We get lots of questions from the public about precious metals.
Some people are curious about the basics. Others are skeptical about the case for owning gold and silver. Still, others are longtime customers who have highly specialized inquiries.
Here we will answer a few of the most common, most broadly relevant questions we get…
QUESTION: Will bank runs trigger a mad rush into precious metals?
ANSWER: The collapse of Silicon Valley Bank – the second largest in history – sparked a massive surge in bullion buying. Whether that represents a temporary reaction to a major news event or the start of a larger trend remains to be seen.
We could ultimately see a run on the bank of sorts in the highly leveraged futures markets if the physical inventories that back contracts prove to be inadequate.
Institutional traders and speculators may prefer to settle in cash, but cash is no substitute for industrial users who require actual physical metal and safe-haven investors who insist on taking delivery of their assets.
Precious metals are the only financial assets without counterparty risk.
Fears of shortfalls of physical supplies could prompt even more buying interest, potentially causing spot prices as well as premiums to spike rapidly.
QUESTION: Is now a good time to sell gold and silver coins and move into high-yielding cash vehicles?
ANSWER: By moving into fiat cash, you'd risk missing out on the possible next leg of a precious metals bull market.
Yes, Treasury bills, money market accounts, and the like sport higher nominal yields today than they have in many years. But that doesn't mean they are doing savers any better as far as keeping up with inflation is concerned.
A nominal yield of 5% in a high-inflation environment isn't necessarily more attractive than a nominal yield of 0% in a low-inflation environment.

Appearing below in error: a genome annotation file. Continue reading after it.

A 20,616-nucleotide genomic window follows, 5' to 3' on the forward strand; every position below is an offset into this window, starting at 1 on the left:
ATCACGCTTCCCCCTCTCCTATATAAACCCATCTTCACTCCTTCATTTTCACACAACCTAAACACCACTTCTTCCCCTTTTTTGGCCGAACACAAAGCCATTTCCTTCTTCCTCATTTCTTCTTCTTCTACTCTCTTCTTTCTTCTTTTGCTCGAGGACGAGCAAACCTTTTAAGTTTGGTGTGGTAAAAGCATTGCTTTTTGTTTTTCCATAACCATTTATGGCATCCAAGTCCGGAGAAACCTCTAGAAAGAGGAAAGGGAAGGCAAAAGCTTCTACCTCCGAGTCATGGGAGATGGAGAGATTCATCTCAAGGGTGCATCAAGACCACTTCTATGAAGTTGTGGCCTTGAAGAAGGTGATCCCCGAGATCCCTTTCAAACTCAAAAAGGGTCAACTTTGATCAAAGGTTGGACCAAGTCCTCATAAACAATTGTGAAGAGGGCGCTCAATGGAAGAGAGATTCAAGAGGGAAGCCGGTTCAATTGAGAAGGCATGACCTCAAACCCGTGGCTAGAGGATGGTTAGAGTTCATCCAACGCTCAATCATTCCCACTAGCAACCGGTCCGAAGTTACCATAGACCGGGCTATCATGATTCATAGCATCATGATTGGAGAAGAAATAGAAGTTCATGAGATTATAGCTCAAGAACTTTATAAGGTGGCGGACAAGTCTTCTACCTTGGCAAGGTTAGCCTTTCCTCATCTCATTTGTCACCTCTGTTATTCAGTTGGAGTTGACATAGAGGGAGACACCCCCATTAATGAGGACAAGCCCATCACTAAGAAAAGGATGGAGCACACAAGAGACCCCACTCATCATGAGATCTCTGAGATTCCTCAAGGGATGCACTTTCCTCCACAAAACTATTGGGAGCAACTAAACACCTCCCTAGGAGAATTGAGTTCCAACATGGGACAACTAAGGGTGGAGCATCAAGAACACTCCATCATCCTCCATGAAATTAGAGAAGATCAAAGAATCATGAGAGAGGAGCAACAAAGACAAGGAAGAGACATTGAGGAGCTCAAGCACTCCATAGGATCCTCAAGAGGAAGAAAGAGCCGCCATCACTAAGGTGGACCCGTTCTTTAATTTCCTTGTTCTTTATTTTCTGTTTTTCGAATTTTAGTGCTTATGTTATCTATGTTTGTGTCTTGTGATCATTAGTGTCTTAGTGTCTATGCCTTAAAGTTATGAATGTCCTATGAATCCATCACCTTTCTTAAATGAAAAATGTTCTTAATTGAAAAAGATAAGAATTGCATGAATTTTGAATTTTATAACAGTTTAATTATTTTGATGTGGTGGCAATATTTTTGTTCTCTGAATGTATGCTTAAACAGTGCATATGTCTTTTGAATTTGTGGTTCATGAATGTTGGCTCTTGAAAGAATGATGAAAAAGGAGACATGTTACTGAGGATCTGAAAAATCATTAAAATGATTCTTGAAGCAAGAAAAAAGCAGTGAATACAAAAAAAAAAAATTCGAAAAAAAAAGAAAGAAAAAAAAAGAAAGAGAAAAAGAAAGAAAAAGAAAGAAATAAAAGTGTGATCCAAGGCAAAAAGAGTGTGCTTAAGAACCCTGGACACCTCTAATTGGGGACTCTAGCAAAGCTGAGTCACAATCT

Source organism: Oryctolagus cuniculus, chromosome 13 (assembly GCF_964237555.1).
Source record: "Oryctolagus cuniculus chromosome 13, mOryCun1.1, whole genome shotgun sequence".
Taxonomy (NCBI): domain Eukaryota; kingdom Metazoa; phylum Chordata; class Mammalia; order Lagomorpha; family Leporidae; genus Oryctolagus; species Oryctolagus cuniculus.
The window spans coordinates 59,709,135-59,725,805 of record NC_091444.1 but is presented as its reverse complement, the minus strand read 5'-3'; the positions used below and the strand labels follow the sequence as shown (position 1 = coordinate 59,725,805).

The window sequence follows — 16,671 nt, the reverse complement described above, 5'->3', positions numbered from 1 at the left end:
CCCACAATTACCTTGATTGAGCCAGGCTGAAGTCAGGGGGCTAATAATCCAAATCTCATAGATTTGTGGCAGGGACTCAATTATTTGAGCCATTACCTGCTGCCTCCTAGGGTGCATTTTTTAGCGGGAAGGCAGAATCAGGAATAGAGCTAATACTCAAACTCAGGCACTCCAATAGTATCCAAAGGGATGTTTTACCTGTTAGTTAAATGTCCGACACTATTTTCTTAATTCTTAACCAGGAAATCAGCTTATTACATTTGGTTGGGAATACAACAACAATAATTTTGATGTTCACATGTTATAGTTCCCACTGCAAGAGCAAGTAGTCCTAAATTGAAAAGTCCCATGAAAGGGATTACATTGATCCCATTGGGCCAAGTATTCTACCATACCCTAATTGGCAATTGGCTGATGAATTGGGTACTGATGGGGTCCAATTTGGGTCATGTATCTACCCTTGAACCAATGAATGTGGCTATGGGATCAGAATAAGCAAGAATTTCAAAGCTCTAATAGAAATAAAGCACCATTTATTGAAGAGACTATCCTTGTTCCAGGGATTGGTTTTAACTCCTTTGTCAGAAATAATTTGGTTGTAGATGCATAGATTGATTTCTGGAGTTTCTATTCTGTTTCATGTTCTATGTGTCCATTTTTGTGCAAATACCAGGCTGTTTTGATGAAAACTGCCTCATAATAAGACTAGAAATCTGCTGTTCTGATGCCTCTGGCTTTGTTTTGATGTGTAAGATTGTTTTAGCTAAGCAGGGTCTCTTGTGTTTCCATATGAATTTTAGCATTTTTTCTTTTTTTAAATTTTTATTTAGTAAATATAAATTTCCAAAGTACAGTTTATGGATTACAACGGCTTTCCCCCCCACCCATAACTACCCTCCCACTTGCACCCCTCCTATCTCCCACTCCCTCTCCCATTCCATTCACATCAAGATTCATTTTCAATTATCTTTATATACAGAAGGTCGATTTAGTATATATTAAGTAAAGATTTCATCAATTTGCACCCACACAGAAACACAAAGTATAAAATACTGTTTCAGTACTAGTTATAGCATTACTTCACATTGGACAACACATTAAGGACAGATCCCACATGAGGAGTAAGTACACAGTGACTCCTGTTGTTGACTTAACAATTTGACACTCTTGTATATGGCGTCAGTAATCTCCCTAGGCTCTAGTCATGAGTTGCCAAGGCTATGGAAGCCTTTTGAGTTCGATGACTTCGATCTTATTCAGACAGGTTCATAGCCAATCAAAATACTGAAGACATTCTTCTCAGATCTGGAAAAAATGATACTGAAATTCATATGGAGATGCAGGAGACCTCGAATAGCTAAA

If inflation, properly calculated, were to average 10% this year, then a 5% nominal return would translate into a 5% real loss!
Although it is widely believed that rising rates are bad for precious metals, that's largely untrue. Gold and silver markets can produce spectacular returns during periods of relatively high, and rising, nominal interest rates. That's exactly what happened during the late 1970s.
Of course, there will be times when sitting in cash saves investors from experiencing downside volatility in equity or hard asset markets. But over the long term, holding cash is a losing proposition.
QUESTION: What are the best values in bullion products at this time?
ANSWER: We continue to recommend low-premium, privately minted rounds, and bars as the most cost-effective way to accumulate physical precious metals.
As for the choice of which metal to favor, silver represents an outstanding value at this time.
In early March, the gold:silver ratio spiked above 90:1, making gold relatively expensive compared to white metal.
During a precious metals bull market, that ratio can be expected to narrow considerably in favor of silver.
Its moves both on the upside and downside tend to be amplified. If you can stomach the volatility and have the patience to hold through the duration of a bull market, then you stand to potentially realize more gains in percentage terms from silver than from gold at these levels.
QUESTION: Will I have to pay state sales taxes on my precious metals purchases?
ANSWER: There are only eight states that still engage in the controversial practice of taxing all purchases of gold and silver.
Bills in Mississippi and Kentucky are moving forward quickly to repeal those taxes. And they may well be heading to each state's respective governor for signature soon.
Other full sales tax repeal bills are pending in Maine, Wisconsin, and Vermont – while Minnesota and Alaska are considering an expansion of their existing sales tax exemptions.
Thanks to the ongoing efforts of Money Metals, the Sound Money Defense League, and Money Metals customers who have been lobbying their representatives, we could shrink this list to six or fewer very soon.